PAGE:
This plan was jointly developed by the EPA, Energy, Transportation, and Housing and Urban Development departments.
The Biden administration, in coordination with multiple other government departments, has revealed a detailed blueprint to decarbonize the transportation sector, one of the country's biggest contributors of greenhouse gas emissions and air pollution. Called the US National Blueprint for Transportation Decarbonization, its ultimate goal is to eliminate almost all greenhouse gas emissions from the transportation sector by 2050.
"Transportation policy is inseparable from housing and energy policy, and transportation accounts for a major share of U.S. greenhouse gas emissions, so we must work together in an integrated way to confront the climate crisis," Transportation Secretary Pete Buttigieg said in a statement. "Every decision about transportation is also an opportunity to build a cleaner, healthier, more prosperous future."
Another administration goal is to achieve 100% carbon-free electricity by 2035. Of course, this blueprint is exactly that, a blueprint. It consists of a specific set of guidelines to assist future lawmakers and policymakers along with R&D efforts for both the public and private sectors. A few examples include increasing access to clean and affordable transportation, modernizing the electric grid so that it'll be capable of meeting demand from electric vehicles, and reducing emissions from all of the transportation life cycle, such as wiping out emissions from construction. States, local communities, labor unions, and the private sector are also required to work together to meet these goals.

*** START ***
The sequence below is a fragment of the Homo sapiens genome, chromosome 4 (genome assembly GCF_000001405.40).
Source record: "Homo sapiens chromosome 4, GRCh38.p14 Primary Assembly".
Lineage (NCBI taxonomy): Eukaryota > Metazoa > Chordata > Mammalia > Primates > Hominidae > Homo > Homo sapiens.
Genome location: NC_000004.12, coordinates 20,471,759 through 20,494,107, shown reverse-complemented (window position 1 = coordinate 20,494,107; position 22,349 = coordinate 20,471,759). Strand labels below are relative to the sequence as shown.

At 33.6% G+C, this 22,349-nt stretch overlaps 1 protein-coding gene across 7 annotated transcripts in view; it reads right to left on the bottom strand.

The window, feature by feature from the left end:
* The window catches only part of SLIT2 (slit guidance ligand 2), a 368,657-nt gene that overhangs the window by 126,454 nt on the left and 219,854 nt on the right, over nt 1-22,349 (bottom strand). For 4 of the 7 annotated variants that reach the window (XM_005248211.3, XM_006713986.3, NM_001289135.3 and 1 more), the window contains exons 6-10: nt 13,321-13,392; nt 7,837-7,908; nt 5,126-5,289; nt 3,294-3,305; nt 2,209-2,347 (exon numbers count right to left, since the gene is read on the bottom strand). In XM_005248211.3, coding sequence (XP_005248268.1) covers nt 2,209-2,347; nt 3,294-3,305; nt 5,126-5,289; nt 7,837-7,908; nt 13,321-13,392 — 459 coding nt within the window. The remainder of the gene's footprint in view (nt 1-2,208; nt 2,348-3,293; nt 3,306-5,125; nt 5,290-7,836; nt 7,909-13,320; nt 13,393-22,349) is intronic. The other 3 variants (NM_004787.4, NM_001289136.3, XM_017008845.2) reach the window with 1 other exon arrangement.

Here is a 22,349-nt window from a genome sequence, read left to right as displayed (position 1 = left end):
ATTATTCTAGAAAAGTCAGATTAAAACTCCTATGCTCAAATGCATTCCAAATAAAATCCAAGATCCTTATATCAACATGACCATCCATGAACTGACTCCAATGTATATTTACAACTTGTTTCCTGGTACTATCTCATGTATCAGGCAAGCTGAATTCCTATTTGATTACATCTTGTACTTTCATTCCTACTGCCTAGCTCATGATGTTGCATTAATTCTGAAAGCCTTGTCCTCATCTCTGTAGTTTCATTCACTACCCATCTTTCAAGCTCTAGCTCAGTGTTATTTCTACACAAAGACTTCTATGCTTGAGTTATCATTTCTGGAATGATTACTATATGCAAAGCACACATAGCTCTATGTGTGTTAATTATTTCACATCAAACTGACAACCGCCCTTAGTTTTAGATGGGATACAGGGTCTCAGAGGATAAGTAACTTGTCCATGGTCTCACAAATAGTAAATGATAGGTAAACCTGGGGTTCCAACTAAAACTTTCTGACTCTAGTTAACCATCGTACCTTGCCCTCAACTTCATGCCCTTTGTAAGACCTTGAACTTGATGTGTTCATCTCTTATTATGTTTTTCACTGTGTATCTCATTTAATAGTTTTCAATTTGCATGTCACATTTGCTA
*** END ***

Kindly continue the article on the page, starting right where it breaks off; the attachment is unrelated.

As for the auto industry, it calls for continued investments in domestic battery manufacturing and expanding the number of EVs from carmakers as a whole beyond the currently relatively small selection, such as the Ford F-150 Lightning and Kia EV6.
"Beyond just having the vehicles and products, the auto industry will play a critical role working along with EV charging companies to make sure that we have an overall fueling network that is, first of all, highly compatible [and] resilient across vehicles and chargers," said a top administration official.
From 2030 to 2040, the plan aims to transition all new vehicle sales to zero-emission technologies, as well as to boost the number of sustainable fuels. This transition, which also includes commercial trucks, transit, boats, and airplanes, is "expected to drive the majority of emissions reductions."